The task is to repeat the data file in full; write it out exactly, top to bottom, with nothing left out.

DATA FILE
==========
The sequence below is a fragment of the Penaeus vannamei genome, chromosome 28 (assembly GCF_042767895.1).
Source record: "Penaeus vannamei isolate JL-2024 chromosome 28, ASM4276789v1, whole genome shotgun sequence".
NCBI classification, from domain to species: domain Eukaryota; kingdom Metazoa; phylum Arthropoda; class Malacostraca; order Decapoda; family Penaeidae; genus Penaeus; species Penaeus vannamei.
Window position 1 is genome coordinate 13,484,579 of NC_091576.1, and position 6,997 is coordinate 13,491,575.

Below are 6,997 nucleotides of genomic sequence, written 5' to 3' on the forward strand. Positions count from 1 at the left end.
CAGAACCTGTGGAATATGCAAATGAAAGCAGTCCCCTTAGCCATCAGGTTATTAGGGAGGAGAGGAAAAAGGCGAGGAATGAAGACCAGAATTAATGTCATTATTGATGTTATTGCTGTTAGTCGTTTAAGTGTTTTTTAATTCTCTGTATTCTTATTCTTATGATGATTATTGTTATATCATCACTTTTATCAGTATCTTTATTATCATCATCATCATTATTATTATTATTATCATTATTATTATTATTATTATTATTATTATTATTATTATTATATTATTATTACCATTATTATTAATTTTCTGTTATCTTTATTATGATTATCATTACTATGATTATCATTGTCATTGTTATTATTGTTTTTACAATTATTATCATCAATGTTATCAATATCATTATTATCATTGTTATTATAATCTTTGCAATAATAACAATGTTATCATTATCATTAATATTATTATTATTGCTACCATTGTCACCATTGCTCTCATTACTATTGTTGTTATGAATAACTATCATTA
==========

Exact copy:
The sequence below is a fragment of the Penaeus vannamei genome, chromosome 28 (assembly GCF_042767895.1).
Source record: "Penaeus vannamei isolate JL-2024 chromosome 28, ASM4276789v1, whole genome shotgun sequence".
NCBI classification, from domain to species: domain Eukaryota; kingdom Metazoa; phylum Arthropoda; class Malacostraca; order Decapoda; family Penaeidae; genus Penaeus; species Penaeus vannamei.
Window position 1 is genome coordinate 13,484,579 of NC_091576.1, and position 6,997 is coordinate 13,491,575.

Below are 6,997 nucleotides of genomic sequence, written 5' to 3' on the forward strand. Positions count from 1 at the left end.
CAGAACCTGTGGAATATGCAAATGAAAGCAGTCCCCTTAGCCATCAGGTTATTAGGGAGGAGAGGAAAAAGGCGAGGAATGAAGACCAGAATTAATGTCATTATTGATGTTATTGCTGTTAGTCGTTTAAGTGTTTTTTAATTCTCTGTATTCTTATTCTTATGATGATTATTGTTATATCATCACTTTTATCAGTATCTTTATTATCATCATCATCATTATTATTATTATTATCATTATTATTATTATTATTATTATTATTATTATTATTATTATATTATTATTACCATTATTATTAATTTTCTGTTATCTTTATTATGATTATCATTACTATGATTATCATTGTCATTGTTATTATTGTTTTTACAATTATTATCATCAATGTTATCAATATCATTATTATCATTGTTATTATAATCTTTGCAATAATAACAATGTTATCATTATCATTAATATTATTATTATTGCTACCATTGTCACCATTGCTCTCATTACTATTGTTGTTATGAATAACTATCATTA